Sobriety programs are delivering services virtually, but the coronavirus pandemic is causing a lot of difficulties for people relying on services to continue their recovery from addiction.
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Long before the pandemic, this country was trying to fight another public health emergency – addiction. Doctors are now warning that the coronavirus could escalate deaths for drug and alcohol users unless recovery and treatment programs change. Here’s Martha Bebinger from WBUR in Boston.
MARTHA BEBINGER, BYLINE: At 8 o’clock on a cold morning, a 32-year-old who lives outside Boston called us while in line outside a clinic where she goes daily for her addiction treatment medicine.
EMMA: This is Emma (ph). At my methadone clinic right now and I’m just waiting in line right now to get my dose.
BEBINGER: Methadone helps Emma use less heroin, but she has not stopped altogether. So we’ve agreed not to include her last name.
EMMA: Not much has really changed since the coronavirus except we don’t have groups now at all. We used to all – everybody always has a weekly group, and they don’t do that anymore.
BEBINGER: Emma misses the camaraderie of her support group. She has the dial-up conference call info for both drug and alcohol support groups and says she might try one. Emma goes to AA meetings, which have largely moved online. Her main beef right now is that her methadone clinic still requires some patients, sick and healthy, to ignore the stay-home guidance and come wait in line every day. Emma says she hasn’t seen anyone get screened for the coronavirus.
EMMA: I do think there’s something they could do to help prevent the spread of coronavirus. Like, they could give us take-homes. I really do think that would be good.
BEBINGER: Take-homes, as in methadone doses patients can take at home, are a privilege granted those who stop using illegal drugs. Last week, a federal agency loosened the rules so that patients can stay on the medication even if they have to shelter in place or quarantine or come down with COVID-19. Clinics are beginning to comply. But staying home to slow the spread of the coronavirus is not ideal for people in recovery either, says Dr. Marvin Seppala, chief medical officer at the Hazelden Betty Ford Foundation.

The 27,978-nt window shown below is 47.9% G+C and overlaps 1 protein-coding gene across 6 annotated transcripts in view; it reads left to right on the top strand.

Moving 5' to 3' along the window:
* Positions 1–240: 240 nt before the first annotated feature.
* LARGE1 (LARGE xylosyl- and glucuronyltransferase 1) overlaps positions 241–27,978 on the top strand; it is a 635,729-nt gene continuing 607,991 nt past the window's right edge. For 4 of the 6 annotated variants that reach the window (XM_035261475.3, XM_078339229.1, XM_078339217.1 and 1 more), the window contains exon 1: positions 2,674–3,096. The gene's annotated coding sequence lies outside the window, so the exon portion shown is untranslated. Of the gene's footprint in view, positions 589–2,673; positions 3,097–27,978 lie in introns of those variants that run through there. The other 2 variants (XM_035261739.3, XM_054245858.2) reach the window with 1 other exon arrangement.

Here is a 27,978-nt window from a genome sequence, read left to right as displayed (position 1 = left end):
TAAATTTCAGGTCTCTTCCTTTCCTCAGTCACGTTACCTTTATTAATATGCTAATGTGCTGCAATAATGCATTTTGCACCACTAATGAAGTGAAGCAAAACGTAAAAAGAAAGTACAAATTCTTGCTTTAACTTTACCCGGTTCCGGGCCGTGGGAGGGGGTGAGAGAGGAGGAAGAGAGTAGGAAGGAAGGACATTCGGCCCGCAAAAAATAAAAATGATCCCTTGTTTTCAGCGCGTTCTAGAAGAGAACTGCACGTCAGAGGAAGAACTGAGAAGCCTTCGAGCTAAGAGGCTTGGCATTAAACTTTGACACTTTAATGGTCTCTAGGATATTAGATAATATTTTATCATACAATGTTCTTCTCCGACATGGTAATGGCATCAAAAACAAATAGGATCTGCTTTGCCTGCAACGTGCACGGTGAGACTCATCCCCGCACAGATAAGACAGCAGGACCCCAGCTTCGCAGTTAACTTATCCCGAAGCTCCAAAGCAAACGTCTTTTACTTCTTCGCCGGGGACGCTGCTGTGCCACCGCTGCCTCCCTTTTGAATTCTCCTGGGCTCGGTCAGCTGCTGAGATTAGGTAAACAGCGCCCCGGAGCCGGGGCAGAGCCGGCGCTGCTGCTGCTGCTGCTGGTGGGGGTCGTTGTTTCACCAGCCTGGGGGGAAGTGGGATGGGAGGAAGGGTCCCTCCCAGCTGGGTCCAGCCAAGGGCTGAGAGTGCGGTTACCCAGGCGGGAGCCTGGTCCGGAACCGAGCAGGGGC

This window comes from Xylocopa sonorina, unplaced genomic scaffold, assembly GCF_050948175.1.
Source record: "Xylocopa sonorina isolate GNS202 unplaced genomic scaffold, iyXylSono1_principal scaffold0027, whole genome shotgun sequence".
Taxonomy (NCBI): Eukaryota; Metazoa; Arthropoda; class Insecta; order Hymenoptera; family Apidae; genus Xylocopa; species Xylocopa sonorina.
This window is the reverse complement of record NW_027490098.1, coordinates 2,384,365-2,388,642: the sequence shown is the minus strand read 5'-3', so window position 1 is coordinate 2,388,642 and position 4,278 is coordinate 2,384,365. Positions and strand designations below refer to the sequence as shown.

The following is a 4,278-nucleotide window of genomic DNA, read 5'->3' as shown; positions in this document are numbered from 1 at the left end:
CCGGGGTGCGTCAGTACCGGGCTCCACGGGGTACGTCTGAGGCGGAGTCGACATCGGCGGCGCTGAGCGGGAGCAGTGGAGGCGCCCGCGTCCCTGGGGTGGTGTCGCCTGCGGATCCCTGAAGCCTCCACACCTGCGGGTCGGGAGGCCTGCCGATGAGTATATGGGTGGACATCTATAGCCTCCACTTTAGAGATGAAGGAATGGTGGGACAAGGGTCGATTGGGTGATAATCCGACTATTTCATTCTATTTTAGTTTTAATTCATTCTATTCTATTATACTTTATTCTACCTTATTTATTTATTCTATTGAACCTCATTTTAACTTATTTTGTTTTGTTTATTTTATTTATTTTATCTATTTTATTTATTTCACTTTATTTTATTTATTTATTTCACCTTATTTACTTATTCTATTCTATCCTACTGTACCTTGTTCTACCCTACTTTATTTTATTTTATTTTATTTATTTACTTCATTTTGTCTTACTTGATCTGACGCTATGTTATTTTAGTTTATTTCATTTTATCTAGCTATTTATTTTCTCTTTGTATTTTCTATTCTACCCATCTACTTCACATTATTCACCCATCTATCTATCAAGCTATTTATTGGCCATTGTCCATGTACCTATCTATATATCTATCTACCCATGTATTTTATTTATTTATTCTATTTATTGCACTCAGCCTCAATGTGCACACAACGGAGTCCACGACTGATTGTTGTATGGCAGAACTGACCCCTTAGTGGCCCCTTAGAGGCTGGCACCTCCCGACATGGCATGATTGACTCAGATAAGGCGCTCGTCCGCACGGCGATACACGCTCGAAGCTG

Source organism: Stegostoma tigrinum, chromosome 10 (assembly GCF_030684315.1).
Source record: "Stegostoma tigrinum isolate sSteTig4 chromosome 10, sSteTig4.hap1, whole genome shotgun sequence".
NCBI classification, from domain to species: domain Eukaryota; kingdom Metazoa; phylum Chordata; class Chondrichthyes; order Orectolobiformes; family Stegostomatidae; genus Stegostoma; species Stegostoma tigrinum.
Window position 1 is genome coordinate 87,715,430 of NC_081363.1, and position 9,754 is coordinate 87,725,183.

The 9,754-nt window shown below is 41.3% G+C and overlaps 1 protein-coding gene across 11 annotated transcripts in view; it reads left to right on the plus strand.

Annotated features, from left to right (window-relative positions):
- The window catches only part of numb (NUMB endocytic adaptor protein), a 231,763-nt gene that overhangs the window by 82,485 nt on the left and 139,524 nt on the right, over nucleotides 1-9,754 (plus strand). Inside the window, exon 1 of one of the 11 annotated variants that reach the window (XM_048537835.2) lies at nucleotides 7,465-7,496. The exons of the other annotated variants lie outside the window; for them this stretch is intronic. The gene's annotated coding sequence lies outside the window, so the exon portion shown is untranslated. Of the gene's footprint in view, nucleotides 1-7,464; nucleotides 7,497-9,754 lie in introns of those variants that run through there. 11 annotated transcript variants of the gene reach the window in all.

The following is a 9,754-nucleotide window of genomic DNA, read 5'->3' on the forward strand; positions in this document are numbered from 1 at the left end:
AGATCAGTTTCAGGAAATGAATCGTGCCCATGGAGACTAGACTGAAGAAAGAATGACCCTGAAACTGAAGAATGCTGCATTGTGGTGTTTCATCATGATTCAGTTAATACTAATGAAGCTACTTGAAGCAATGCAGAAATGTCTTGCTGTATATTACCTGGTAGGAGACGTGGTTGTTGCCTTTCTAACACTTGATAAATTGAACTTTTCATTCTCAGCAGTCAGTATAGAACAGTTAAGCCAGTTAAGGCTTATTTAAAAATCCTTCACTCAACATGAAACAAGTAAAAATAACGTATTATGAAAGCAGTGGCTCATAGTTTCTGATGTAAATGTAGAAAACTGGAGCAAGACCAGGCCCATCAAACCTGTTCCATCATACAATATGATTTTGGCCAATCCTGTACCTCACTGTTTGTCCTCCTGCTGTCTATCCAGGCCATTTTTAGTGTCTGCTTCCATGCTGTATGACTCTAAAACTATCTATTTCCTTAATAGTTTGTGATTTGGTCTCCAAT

MARVIN SEPPALA: We consider addiction a disease of isolation in the first place. So now we’re isolating all these people and expecting them to, you know, pick up the phone, get online, that sort of thing. Well, it may not work out as well.
BEBINGER: Seppala says there’s a lot of work underway to help people in recovery adjust quickly to appointments and counseling via telehealth, virtual meetings, social networks and apps – because all of these changes are stressful.
SEPPALA: There’s also the psychology of fear associated with this virus that can really drive people to an elevated level of anxiety. Anxiety certainly can result in relapse.
BEBINGER: Patients with a history of drug and alcohol use are at greater physical risk for the coronavirus as well. They often have weak immune systems and higher rates of infections, such as hep C and HIV. Dr. Peter Friedmann, president of the Massachusetts Society of Addiction Medicine, adds this.
PETER FRIEDMANN: They have very high rates of nicotine addiction and smoking, high rates of chronic lung disease.
BEBINGER: There’s a lot of concern, too, about whether treatment programs are prepared to test for the coronavirus and isolate sick patients. Some are just not admitting new patients right now. It may be difficult for all medical staff to tell the difference between COVID-19 and the flu-like symptoms of withdrawal without widespread testing. And there’s a concern that calling for more physical isolation will mean more people using drugs alone, where an overdose is more likely to be fatal.
For NPR News, I’m Martha Bebinger in Boston.